Few films at this year’s Sundance Film Festival have been more hotly anticipated than the latest film from director Kogonada. Going from the realm of video essay to his brilliant debut feature Columbus, Kogonada has not just become a director “to watch” but genuinely one of the more fascinating artists working today, so the buzz surrounding his latest, After Yang, is at a fever pitch.
And thankfully we can report that the film exceeds any and all expectations.
Starring Colin Farrell, After Yang tells a melancholic tale about a family caught in a crisis. Based on a short story from author Alexander Weinstein, the film is ostensibly a slice of life drama about a family as each member attempts to deal with grief and loss, albeit with a tinge of futurism. Farrell stars as Jake, a tea shop owner and the patriarch of a family who is attempting to deal with the sudden shut down of the oldest “sibling,” a “techno” avatar named Yang (Justin H. Min). Co-starring Jodie-Turner Smith and Haley Lu Richardson, and featuring a beautiful performance from newcomer Malea Emma Tjandrawidjaja, After Yang is a meditative, tranquil and melancholic rumination on life, loss, grief and family that’s truly one of a kind.
Owing a debt to filmmakers like Robert Bresson and Yasujiro Ozu, Kogonada’s latest is easily his most accomplished work to date. Kogonada’s camera is quiet and plaintive, using precise framing instead of a gaudy production design to set its sci-fi atmosphere. Best classified as “light” science-fiction, the film is less interested with the technological concepts at its core (things like A.I.) than it is the questions of identity, family and grief that are best manifested through this vaguely otherworldly narrative. This is best seen in the film’s most powerful sequences, the brief glimpses into Yang’s life before he became part of this family, which are seen through heartbreakingly impressionistic flashbacks. These flashbacks are bursts of energy both aesthetic and emotional, with Kogonada’s camera becoming more lively, giving these memories a kinetic energy that’s otherwise missing from the film.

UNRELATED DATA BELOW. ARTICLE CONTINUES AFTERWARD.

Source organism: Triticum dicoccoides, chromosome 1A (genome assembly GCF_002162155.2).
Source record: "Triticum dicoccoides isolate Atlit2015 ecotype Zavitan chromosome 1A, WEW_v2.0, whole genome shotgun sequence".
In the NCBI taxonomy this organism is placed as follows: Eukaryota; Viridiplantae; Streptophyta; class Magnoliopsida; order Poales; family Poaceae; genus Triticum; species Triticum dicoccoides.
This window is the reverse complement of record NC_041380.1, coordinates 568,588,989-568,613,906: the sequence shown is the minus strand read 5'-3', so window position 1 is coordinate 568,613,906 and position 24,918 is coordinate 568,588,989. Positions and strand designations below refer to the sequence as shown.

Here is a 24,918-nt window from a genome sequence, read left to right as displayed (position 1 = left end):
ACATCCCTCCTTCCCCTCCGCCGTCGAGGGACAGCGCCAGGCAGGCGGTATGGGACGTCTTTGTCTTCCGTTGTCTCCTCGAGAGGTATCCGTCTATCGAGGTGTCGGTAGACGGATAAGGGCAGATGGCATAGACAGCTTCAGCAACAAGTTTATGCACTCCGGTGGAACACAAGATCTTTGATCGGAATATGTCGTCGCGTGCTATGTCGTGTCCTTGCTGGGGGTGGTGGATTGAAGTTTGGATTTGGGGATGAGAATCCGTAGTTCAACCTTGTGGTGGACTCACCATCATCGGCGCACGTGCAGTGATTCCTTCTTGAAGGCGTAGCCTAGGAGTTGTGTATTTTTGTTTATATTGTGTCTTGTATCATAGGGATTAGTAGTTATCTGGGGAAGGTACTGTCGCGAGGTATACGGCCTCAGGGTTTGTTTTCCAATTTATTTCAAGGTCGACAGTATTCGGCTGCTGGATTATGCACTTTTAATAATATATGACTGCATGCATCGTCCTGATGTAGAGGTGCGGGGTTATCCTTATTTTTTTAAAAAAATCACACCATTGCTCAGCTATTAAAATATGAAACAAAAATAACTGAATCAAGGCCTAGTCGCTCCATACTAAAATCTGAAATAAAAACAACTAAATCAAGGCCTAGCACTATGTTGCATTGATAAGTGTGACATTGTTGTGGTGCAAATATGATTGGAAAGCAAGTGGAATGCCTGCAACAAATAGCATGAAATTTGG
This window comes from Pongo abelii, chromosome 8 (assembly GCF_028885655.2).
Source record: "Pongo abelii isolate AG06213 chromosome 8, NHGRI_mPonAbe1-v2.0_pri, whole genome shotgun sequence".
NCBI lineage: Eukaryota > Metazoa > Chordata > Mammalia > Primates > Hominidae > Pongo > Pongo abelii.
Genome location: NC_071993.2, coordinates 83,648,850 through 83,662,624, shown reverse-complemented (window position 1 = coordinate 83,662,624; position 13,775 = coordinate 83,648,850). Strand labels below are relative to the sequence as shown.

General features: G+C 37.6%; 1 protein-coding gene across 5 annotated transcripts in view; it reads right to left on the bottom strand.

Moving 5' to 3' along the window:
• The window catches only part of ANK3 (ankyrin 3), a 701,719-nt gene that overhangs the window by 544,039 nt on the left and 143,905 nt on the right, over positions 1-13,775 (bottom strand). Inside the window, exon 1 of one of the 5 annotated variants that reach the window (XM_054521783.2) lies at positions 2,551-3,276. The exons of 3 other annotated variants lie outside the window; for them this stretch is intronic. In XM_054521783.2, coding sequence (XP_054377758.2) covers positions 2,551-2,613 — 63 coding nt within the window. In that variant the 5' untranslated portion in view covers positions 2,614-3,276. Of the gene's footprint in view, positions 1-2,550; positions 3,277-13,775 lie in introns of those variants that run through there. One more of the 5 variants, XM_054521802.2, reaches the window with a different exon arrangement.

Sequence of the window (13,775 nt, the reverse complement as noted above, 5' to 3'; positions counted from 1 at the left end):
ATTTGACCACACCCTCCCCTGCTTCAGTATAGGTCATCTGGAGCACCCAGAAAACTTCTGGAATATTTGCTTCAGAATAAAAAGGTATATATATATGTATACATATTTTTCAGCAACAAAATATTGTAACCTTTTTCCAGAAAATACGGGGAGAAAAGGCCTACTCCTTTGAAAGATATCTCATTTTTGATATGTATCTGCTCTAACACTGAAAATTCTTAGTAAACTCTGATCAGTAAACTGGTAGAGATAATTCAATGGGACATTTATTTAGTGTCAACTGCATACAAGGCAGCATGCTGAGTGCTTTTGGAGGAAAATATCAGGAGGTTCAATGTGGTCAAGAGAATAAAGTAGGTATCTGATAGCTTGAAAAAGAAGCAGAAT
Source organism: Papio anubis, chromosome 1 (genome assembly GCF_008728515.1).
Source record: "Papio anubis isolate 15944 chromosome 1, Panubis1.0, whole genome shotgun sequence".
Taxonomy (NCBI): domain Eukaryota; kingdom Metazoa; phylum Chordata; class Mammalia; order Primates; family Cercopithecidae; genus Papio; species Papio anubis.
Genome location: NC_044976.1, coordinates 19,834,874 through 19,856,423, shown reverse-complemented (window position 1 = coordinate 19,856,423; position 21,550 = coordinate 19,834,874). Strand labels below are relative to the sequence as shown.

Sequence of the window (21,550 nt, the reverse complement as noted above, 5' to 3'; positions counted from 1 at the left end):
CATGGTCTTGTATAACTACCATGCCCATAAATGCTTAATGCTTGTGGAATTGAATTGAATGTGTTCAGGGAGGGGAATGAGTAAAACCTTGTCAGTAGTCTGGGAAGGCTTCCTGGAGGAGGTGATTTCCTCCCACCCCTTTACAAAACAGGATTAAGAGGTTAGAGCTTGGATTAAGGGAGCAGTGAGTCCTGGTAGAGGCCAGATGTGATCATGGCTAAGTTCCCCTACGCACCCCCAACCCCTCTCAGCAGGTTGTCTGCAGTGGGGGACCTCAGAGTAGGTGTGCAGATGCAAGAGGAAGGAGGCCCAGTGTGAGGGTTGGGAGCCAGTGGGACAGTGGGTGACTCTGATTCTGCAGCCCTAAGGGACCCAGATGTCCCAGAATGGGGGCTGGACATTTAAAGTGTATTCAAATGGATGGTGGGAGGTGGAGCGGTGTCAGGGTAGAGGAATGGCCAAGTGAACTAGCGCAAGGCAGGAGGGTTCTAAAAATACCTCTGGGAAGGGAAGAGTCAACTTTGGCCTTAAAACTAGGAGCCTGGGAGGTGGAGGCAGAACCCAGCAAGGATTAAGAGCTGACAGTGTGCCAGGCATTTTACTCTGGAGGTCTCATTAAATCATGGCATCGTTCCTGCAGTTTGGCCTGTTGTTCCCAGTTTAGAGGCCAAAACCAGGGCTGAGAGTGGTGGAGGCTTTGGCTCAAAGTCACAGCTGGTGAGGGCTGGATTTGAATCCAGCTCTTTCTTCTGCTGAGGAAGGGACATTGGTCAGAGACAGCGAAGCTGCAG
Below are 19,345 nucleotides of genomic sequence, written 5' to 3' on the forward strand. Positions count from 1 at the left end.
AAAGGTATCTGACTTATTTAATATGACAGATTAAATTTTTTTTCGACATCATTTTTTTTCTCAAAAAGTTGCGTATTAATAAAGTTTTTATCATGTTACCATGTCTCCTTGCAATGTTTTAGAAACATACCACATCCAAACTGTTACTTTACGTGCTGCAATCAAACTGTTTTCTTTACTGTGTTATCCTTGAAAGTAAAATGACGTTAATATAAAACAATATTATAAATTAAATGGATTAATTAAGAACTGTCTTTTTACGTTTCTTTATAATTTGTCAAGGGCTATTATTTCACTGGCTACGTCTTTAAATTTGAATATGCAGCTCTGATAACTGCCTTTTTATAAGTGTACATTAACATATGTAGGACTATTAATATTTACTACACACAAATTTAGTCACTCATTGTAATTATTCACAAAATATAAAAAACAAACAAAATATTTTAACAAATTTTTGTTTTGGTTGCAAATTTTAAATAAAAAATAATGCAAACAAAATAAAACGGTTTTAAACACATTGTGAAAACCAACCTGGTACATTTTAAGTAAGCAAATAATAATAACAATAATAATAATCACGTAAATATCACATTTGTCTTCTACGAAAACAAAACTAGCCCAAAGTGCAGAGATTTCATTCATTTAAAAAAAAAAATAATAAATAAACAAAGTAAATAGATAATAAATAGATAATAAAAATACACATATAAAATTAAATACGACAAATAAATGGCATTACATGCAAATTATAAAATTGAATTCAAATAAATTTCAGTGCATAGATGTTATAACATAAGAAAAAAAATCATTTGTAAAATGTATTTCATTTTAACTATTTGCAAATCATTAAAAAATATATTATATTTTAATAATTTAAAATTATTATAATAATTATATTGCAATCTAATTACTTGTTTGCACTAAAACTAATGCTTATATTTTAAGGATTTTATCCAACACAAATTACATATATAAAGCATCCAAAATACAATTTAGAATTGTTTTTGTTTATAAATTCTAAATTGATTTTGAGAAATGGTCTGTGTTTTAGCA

At its core, the film is about Jake (Farrell), attempting to discover not just why Yang has started to break down, but even more so exactly who he was prior to arriving in his family. What results is a film that’s as sentimental as it is tranquil. Farrell’s performance is an impressive one, with his gradual discovery of just who Yang was and the life he lived becoming something of a heartbreaking dive into memory and loss. While the script is made manifest by performances that are relatively muted, the heart is deeply felt, particularly in the performance of Tjandrawidjaja, whose turn as Min is lived in and tactile. Smith is equally as good, with some of the film’s strongest sequences coming in the moments shared between husband and wife. Scenes like the two sharing a moment over food despite not being in the same room, go from being interesting from a staging perspective to emotionally devastating with little realizations like them eating the same thing despite the distance.
It’s this understanding of human connection that makes After Yang, and Kogonada’s larger project overall, so remarkable. The small moments make a life lived, and through things like the flashback’s to Yang’s life, or the brief glances towards a life shared between husband and wife, Kogonada’s film takes its science-fiction trappings and embeds within them a film of profound humanity. Driven by a collection of superb performances and gorgeous photography, not to mention a breathtaking score from Aska Matsumiya and a heartbreaking score from legendary composer Ryuichi Sakamoto, and you have a melancholic masterpiece from a one of a kind filmmaker.